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    Union Soldier Benjamin Church Letter Group, Together with Post War Images, and His GAR Medal. Twenty-one letters by Union officer Benjamin S. Church, a captain of engineers in the 12th New York Infantry. All but one of the letters are written to his mother and are dated between April 22, 1861 to August, 1864; two of these letters are marked "Copy" at top, and are period copies made by a family member for the purpose of passing along - a habit commented on by Church in one of his letters. One such letter dated May 3, 1861 recounts a visit to the White House and describes the tension in the city of Washington. In part: "... Night before last all the Officers of the 12th went in a body up to the White House and shook hands with 'Uncle Abe', he was very gracious & uncouth & rather hard up for something to say, but he said it at last with a broad grin... The city was in a very position & in a very dangerous position & in a great state of alarm before our regiments from N.Y. began to come in. The citizens had packed all their valuables & were ready for flight at a moment's warning..."

    A six-page letter (5.25" x 8") written on June 6 and 12, 1861 recounts his double duty as an engineer and "skirmisher": "A company of the Washington Regt. had gone over the bridge to guard the opposite end, while we were forming, & they found the enemy's picket guard within 500 yds. of the bridge & drove them off or rather should I say they ran off... This Washington guard remained on the bridge, & we passed on; the Engineer corps about half a mile in advance... led by 'your humble servant'. I was therefore the first man that marched into the enemy's country... I had orders f attacked to fight as skirmishers until the main body came to our relief..." he continues writing on the 12th: "John Ward was good natured as to blow my trumpet in the columns of the New York Times. His account of my adventures is correct with the exception of one point viz: The party which stopped me was near Cloudes Mill on the 'Little River' turnpike instead of the blacksmith shop at Balis x-roads, I was the same party that fired upon & killed two of the Zouaves that took possession of the mill the evening following the date of my adventure..."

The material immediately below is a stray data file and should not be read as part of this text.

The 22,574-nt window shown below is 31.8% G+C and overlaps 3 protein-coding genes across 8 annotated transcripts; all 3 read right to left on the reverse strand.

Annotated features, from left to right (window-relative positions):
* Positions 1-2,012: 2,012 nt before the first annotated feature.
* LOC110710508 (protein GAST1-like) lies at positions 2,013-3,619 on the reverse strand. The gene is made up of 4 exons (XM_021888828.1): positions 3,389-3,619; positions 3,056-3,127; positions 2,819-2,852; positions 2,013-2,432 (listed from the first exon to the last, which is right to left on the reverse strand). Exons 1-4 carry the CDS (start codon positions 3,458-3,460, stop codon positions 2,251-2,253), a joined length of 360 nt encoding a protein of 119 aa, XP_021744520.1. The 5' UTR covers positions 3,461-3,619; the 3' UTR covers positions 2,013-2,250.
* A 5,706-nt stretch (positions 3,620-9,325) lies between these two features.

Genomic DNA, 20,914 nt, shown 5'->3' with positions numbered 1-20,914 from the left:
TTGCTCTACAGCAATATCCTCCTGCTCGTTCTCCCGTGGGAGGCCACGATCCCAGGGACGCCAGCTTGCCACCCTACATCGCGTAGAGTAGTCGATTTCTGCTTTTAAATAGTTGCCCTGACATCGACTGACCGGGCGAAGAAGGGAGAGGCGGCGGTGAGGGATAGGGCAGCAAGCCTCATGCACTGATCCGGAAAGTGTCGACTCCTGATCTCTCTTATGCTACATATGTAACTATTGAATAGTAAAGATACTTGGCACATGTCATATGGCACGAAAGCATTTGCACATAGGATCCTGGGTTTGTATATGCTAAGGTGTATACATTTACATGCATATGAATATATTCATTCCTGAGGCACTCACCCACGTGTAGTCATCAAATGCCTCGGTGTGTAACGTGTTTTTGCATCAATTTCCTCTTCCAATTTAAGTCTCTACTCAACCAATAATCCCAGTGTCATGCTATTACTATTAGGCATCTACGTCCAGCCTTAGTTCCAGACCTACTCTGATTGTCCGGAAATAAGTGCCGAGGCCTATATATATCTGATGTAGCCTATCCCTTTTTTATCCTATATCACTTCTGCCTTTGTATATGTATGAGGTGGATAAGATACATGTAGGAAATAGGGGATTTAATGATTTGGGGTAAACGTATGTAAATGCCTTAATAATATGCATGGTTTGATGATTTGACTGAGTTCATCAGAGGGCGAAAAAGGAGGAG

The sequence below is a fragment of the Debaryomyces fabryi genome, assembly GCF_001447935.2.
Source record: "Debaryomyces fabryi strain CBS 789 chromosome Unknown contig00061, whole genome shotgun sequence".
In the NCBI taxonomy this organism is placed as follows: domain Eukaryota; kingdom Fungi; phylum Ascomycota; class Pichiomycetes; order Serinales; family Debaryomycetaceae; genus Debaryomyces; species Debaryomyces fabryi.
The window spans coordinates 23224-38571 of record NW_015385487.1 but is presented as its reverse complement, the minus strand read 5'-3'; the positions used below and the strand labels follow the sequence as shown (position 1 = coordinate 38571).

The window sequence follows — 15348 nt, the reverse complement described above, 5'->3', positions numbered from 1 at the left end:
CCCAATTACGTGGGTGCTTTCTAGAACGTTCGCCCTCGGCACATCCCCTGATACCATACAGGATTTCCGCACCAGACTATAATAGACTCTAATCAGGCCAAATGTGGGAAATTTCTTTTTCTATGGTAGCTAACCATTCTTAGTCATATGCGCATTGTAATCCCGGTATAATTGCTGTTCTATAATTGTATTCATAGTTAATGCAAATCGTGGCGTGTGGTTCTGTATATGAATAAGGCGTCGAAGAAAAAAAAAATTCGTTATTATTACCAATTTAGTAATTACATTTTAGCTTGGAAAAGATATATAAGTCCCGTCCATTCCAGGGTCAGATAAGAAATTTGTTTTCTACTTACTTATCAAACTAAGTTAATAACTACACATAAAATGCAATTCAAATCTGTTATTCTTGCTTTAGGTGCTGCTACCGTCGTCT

A period copy letter dated July 14, 1861 describes the carnage visible on their way: "... We passed the battle ground at Falling Water, I think it is called where Genl Patterson's column met the Enemy and routed them killing eighty men, who were half buried with their arms and legs sticking out of the ground. The hogs had rooted some of the bodies up, so that the odor was perceptible for half a mile before we reached the spot..."

    Three letters written in June and July 1863 provide details about Union activity surrounding Gettysburg. In a letter dated simply June, he writes: "we are placed over two large R.R. Bridges about five or six mile above Harrisburg... We have just received a telegraphs stating that the enemy are only two miles from Harrisburgh [sic]. There may be a diversion of Cavalry up in our direction early in the morning to destroy the bridges, but the natural strong hold which we are defending I think will be sufficient to stop them. An action will undoubtedly take place..." A letter dated June 25 describes their continued preparation: "We have been in Camp Yates guarding the first R.R. Bridge above Harrisburg since Monday. I have been very busy throwing up Breastworks & Rifle pits... We have no Cavalry or Artilary [sic] & will probably be obliged to retire if they come on force..." On July 6, 1863 he writes: "... I was a little overworked the first week we were here, we were expecting an attack every hour, & as all the defences of our department had been placed under my command & direction, embracing a circuit of about fifteen miles - a valley formed by two ranges of hills which are almost mountains meeting so as to form the letter V or a triangle of which the river forms the base..." By July 11 he is in Shippensburgh "& will probably move on to guard some pass to cut off Lee's retreat..."

    Together with two post-war images of Church dressed in GAR reunion military garb: a cabinet card (4.25" x 6.5") and a second smaller image (3.25" x 5.25"). Also included is a GAR reunion medal which is stamped on verso: "Pat. May 4, 1886 / June 28, 1886." Church is wearing this very medal in both images.

    Also in the group are three war-dated letters by Laura Blagden, sending news of "Cap'n Ben".

    Condition: Overall condition is very good, with all letters exhibiting gentle toning. The smaller image is partially hand-colored, and may be trimmed. Cabinet card has soiling to surface, and some abrasions to mount. The cabinet card has a Rockwood Studio mount.


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    Auction Dates
    June, 2016
    12th Sunday
    Bids + Registered Phone Bidders: 2
    Lot Tracking Activity: N/A
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